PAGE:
There are 226 "secret" routes in Connecticut: highways with numbers above 400.

"Secret" is just an unofficial term for unsignposted state roads and state service roads. Many of these are small auxiliary roads, or even long exit ramps.

The general public should never hear about secret routes, but they sometimes show up on maps, and a few road signs have even gone up.

This page discusses some of the more interesting routes in the 800s. These are mainly in DOT District 4: western and northwestern Connecticut.

See also: selected 400's, selected 500's, selected 600's, selected 700's, selected 900's, or the complete list (400-1001).


SR 800, part of the old Route 8, is not only the state's longest unsigned route, but is also the only unsigned route that overlaps any other numbered route (in its case, US 202 for 0.06 miles). Since these routes aren't signed, there's little need to continue them across overlaps for continuity.

  • Length 2.76 miles
  • From White Street (old US 6), Danbury
  • To US 202 in Brookfield

Federal Road was the original US 7 before the freeway portion opened here in 1977, and is also known as "old Route 7". Part of Federal Road was widened in 1997, and most of it is four lanes wide.

Even with US 7 relieving through traffic, Federal Road serves significant business and retail traffic. A goal of the Housatonic Valley Council of Elected Officials (HVCEO) is to improve intersections throughout, and widen to a consistent profile of four through lanes plus turning lanes from Starr Road northward to the Brookfield town line.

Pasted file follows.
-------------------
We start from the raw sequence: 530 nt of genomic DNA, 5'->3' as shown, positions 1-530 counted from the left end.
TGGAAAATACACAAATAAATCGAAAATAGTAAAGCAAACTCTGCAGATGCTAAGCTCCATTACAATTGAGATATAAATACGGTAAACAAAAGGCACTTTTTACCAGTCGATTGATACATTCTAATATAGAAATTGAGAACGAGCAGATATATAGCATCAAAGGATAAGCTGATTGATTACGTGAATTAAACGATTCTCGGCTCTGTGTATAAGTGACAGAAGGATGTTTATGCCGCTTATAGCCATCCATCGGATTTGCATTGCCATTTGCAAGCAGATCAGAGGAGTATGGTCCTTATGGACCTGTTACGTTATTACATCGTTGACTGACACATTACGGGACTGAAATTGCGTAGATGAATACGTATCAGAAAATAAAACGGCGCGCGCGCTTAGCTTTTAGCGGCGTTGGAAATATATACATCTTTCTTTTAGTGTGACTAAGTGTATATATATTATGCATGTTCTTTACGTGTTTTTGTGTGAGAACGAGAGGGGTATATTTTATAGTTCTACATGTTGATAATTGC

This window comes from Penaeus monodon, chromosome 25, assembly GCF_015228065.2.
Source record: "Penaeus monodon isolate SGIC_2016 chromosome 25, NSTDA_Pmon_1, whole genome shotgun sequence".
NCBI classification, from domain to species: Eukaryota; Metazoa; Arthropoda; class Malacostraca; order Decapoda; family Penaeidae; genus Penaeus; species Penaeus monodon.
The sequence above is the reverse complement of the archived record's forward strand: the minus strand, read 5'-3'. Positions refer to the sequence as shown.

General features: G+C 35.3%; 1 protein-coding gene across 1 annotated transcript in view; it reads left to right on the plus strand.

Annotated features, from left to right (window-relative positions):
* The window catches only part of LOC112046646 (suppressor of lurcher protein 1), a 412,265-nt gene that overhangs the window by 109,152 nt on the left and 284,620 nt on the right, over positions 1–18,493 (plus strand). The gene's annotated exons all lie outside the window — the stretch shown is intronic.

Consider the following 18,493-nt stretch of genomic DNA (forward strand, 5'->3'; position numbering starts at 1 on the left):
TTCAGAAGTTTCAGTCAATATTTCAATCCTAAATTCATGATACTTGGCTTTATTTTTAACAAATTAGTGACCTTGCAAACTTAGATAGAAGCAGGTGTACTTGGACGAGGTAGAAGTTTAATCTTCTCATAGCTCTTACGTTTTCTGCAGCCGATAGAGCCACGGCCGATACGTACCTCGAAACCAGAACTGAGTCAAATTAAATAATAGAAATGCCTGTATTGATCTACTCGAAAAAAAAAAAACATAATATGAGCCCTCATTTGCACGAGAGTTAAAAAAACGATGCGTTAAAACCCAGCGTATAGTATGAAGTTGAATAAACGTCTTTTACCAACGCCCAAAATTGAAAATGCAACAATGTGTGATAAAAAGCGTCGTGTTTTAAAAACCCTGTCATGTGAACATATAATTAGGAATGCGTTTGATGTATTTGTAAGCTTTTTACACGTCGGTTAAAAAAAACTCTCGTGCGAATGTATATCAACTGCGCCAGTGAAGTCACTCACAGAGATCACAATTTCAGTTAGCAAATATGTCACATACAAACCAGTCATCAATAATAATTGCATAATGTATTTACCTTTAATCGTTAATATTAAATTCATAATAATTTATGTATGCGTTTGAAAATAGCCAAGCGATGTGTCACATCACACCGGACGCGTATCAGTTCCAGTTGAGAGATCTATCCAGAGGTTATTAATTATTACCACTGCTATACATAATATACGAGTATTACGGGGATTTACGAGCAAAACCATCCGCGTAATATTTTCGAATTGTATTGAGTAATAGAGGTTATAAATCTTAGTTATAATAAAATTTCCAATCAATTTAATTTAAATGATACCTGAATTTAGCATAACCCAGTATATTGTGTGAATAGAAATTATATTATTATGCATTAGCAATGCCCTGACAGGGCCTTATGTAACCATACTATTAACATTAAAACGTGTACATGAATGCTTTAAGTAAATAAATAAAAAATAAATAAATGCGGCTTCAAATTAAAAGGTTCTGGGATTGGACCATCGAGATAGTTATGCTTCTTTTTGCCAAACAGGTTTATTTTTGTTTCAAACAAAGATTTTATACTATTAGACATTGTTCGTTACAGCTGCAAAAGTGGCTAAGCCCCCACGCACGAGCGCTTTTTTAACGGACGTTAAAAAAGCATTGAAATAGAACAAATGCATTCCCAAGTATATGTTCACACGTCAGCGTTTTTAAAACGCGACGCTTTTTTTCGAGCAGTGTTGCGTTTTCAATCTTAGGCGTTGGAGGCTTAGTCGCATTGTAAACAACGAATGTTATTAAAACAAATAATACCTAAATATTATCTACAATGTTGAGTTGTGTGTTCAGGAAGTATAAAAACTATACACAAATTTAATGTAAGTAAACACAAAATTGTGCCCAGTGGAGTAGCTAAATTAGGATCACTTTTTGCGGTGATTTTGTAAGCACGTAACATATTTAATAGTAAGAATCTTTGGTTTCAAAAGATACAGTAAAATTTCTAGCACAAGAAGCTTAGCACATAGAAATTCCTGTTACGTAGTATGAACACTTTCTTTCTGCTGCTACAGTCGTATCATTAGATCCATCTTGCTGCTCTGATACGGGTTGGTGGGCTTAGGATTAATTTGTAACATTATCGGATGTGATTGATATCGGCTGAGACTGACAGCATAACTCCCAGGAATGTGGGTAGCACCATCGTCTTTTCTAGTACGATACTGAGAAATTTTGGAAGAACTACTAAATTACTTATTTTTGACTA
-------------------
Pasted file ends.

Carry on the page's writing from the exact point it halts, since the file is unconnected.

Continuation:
• Length 1.54 miles
  • From White Street (old US 6), Danbury
  • To I-84 exit 8 in Danbury

Newtown Road here was part of the original US 6 before I-84 opened in 1961, and is also known as "Old Route 6." SR 805 (old Route 7) comes close to intersecting SR 806, but is a few blocks to the west.

The portion of SR 806 between Plumtrees Road and exit 8 was widened to four lanes in 1991. Traffic volumes justify widening the rest of SR 806 as well, but this would cause problems at the intersection with Triangle St, Cross St, and Beaver Brook Road. Currently, the city of Danbury and the Housatonic Valley Council of Elected Officials (HVCEO) call for widening SR 806 to four lanes westward from Plumtrees Road to Old Shelter Rock Road.

  • Summary One of a pair of isolated routes in Kent
  • From 1961
  • To 2000

SR 820 and SR 821 were two isolated segments (about 1/3 mile each) of Camps Flat Road in Kent. They didn't connect to any other numbered route (or to each other). They were both part of the old (1930s) Route 130. These routes were under arbitration since the early 1960s route reclassification, meaning the state wanted to delete them from its system, but the town of Kent did not want to take over maintenance. In 2000, both routes were deleted.

Neil Kelly shows how you could tell when you're on former 820 (or 821): the pavement changes (town and state use different pavement); a double yellow centerline appears where there was none before; and you see a small "STATE HIGHWAY BEGINS" sign. At the end, the road reverts to no center line and there's a small "STATE HIGHWAY ENDS" sign. These signs may be gone now.

SR 820 and SR 821 in 1967
Map scan of SR 820 and 821, Kent, 1967Here's a scan (about 2½ miles wide) from the official ConnDOT 1967 county map. Solid lines are state-maintained roads. The border is the Kent - New Milford town line. US 7 is off-map to the west; US 202, to the east. SR 475 (South Kent Rd) is now called SR 827.
  • Summary One of a pair of isolated routes in Kent
  • From 1961
  • To 2000

See description for SR 820, above.

  • Summary Sort of signed as US 7A
  • Length 0.32 miles